Multimodal Profiling of Biliary Tract Cancers to Detect Potentially Actionable Biomarkers and Differences in Immune Signatures Between Subtypes

ASCO Annual Meeting 2021 Presentation
Authors Kabir Mody, Nilofer Saba Azad, Prerna Jain, Sherif El-Refai, Rachna T. Shroff, Robin Kate Kelley, Anthony B. El-Khoueiry, Denise Lau, Gregory B. Lesinski, Mark Yarchoan

Background: Biliary tract cancers (BTC) are increasingly subtyped by molecular alterations, but little is known about the relationship between gain-of-function mutations and the RNA transcript expression of immune-related pathways.

Methods: A sample of retrospective, clinicogenomic and transcriptomic data from de-identified records of patients with BTC in the Tempus database was selected. We then investigated the relationship between the mutational landscape and immune-related RNA signatures of different anatomic and genomic BTC subtypes.

Results: The cohort included 455 samples of intrahepatic bile duct (IH) (n=267), gallbladder (GB) (n=153), and extrahepatic bile duct (EH) (n=35) cancer subtypes. Across all subtypes, we detected alterations in TP53 (43.8%), ARID1A (19.8%), KMT2C (18.2%), BAP1 (14.6%), KRAS (12.7%), TERT (12.0%), IDH1 (11.4%), KMT2D (11.0%), LRP1B (11.0%), and PBRM1 (10.7%), along with FGFR2 fusions (2.6%). Potentially actionable biomarkers (FGFR2 and NTRK1-3 fusions, IDH1 and BRAFV600E mutations, tumor mutational burden [TMB]>10, HER2 expression, and/or microsatellite instability) were identified in 21.1% of all BTC and 28.6% of IH samples. Mutually exclusive alterations observed between subtypes were TP53&BAP1KRAS&BAP1TP53&IDH1KRAS&IDH1, and SMAD4&BAP1 (P< 0.001 for all). GB was more inflamed based on RNA signatures and classical immune biomarkers, including PD-L1 and TMB. RNA signature analyses revealed a higher expression of immune-related pathways in GB than IH (P = 0.001) with no differences in comparison with EH. PD-L1 expression and continuous TMB were elevated in GB versus the other anatomical subtypes. Significant associations were noted between particular genetic mutations and immune profiling features (table).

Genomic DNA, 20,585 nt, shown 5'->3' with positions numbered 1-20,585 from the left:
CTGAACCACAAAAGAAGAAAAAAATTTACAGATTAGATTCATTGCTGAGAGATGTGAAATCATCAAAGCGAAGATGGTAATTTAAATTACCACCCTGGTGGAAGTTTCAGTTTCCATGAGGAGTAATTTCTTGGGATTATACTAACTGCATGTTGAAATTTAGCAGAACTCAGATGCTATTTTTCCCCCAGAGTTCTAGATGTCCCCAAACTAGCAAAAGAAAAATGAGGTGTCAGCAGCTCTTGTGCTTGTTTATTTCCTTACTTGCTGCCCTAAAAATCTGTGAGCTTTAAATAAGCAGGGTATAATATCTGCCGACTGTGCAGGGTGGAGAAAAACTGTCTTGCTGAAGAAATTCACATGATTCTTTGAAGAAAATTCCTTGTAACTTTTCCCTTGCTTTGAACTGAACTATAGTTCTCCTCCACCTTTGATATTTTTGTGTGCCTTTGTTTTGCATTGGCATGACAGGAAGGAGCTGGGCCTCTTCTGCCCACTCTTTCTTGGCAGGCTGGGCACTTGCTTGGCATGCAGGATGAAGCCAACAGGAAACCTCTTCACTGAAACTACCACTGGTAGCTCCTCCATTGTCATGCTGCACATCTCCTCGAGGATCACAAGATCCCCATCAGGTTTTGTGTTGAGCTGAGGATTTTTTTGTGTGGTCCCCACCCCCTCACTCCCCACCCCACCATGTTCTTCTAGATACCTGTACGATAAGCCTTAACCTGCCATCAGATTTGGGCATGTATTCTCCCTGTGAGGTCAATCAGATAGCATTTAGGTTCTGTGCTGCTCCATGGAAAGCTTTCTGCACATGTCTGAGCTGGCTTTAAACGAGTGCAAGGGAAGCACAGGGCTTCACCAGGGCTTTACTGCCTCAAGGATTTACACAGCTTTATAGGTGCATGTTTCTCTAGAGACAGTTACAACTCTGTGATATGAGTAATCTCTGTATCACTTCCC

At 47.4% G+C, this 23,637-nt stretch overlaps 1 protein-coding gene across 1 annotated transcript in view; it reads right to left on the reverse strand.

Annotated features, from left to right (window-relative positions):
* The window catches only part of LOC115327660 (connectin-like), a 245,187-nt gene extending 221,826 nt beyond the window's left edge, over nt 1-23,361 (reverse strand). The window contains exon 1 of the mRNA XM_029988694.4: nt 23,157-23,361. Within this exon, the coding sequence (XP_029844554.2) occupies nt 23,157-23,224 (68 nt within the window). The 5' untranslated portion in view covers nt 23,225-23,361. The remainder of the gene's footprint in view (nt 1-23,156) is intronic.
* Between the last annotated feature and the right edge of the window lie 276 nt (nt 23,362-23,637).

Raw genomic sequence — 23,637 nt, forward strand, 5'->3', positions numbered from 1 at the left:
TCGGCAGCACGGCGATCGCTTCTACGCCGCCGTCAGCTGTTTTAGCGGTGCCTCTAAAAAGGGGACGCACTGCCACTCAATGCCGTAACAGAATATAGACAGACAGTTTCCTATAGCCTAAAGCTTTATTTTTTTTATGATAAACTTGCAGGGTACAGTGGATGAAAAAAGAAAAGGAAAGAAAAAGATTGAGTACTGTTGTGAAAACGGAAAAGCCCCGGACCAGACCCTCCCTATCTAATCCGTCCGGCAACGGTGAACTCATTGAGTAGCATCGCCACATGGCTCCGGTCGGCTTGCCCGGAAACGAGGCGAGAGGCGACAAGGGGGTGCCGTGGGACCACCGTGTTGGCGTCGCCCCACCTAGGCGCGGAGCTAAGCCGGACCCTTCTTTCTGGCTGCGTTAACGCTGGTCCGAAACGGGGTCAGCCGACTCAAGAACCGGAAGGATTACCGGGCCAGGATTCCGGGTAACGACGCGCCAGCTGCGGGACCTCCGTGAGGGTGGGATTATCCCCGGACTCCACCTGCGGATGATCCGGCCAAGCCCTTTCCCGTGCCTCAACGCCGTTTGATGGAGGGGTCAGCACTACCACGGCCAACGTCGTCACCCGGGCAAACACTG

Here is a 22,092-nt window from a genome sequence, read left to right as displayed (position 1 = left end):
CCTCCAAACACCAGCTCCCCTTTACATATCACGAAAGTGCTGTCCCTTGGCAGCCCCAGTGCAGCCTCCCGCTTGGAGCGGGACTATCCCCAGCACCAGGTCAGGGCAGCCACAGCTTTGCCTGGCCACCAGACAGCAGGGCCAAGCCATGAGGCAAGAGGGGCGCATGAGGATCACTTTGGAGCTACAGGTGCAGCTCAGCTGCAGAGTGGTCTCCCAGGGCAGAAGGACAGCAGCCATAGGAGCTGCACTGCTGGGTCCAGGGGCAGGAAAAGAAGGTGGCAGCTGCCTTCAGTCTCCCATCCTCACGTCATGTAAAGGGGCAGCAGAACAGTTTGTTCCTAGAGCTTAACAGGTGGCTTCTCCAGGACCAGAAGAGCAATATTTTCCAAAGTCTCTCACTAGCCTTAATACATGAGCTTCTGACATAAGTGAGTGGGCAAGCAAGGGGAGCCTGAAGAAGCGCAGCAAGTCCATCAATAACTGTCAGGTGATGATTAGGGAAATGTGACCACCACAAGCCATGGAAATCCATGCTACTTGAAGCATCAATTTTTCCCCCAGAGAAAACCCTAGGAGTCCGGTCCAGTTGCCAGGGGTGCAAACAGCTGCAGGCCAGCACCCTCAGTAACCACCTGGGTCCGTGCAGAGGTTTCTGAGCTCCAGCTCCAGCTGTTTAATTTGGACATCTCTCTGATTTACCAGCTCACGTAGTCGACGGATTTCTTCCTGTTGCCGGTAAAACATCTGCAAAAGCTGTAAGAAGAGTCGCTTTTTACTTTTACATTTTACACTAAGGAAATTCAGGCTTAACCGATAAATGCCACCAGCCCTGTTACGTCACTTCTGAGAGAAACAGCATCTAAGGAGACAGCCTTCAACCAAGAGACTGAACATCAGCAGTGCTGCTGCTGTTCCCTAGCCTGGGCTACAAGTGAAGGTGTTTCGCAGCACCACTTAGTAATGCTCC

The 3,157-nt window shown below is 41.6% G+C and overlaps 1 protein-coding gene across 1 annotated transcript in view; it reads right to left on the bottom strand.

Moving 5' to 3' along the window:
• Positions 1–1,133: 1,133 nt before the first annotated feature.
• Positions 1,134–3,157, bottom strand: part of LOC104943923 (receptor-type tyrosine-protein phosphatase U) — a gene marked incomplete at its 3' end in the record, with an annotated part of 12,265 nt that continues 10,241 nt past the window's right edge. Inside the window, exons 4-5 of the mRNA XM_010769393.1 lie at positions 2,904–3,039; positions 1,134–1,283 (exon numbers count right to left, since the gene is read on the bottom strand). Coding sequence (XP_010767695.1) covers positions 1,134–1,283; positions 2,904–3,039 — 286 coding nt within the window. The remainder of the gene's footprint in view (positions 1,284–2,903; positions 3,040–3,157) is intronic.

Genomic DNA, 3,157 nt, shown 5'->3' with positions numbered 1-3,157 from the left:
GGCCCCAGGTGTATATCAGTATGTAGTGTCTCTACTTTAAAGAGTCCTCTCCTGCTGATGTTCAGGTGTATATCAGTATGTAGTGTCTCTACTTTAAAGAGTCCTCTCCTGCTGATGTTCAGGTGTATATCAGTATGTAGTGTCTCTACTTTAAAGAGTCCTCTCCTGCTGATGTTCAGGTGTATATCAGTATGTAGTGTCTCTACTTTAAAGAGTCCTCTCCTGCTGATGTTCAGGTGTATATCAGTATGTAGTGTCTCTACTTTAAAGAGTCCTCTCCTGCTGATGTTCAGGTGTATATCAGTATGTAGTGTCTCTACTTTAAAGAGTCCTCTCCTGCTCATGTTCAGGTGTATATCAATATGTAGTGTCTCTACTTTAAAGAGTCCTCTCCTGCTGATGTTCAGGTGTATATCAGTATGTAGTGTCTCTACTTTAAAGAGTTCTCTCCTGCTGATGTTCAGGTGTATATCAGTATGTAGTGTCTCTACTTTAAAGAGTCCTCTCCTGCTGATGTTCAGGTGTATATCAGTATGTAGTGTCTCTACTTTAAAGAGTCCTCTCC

Conclusions: BTC subtypes are diverse in DNA alterations, RNA inflammatory signatures, and immune markers. Notably, potentially actionable biomarkers were identified in a sizable portion of the cohort and varied significantly between subtypes. These results provide guidance for targeted therapy development and support the use of multimodal immune profiling for BTC. For example, GB-specific clinical trials may be considered due to the relative increase in immune-related biomarkers observed in GB and the historically limited success of BTC trials.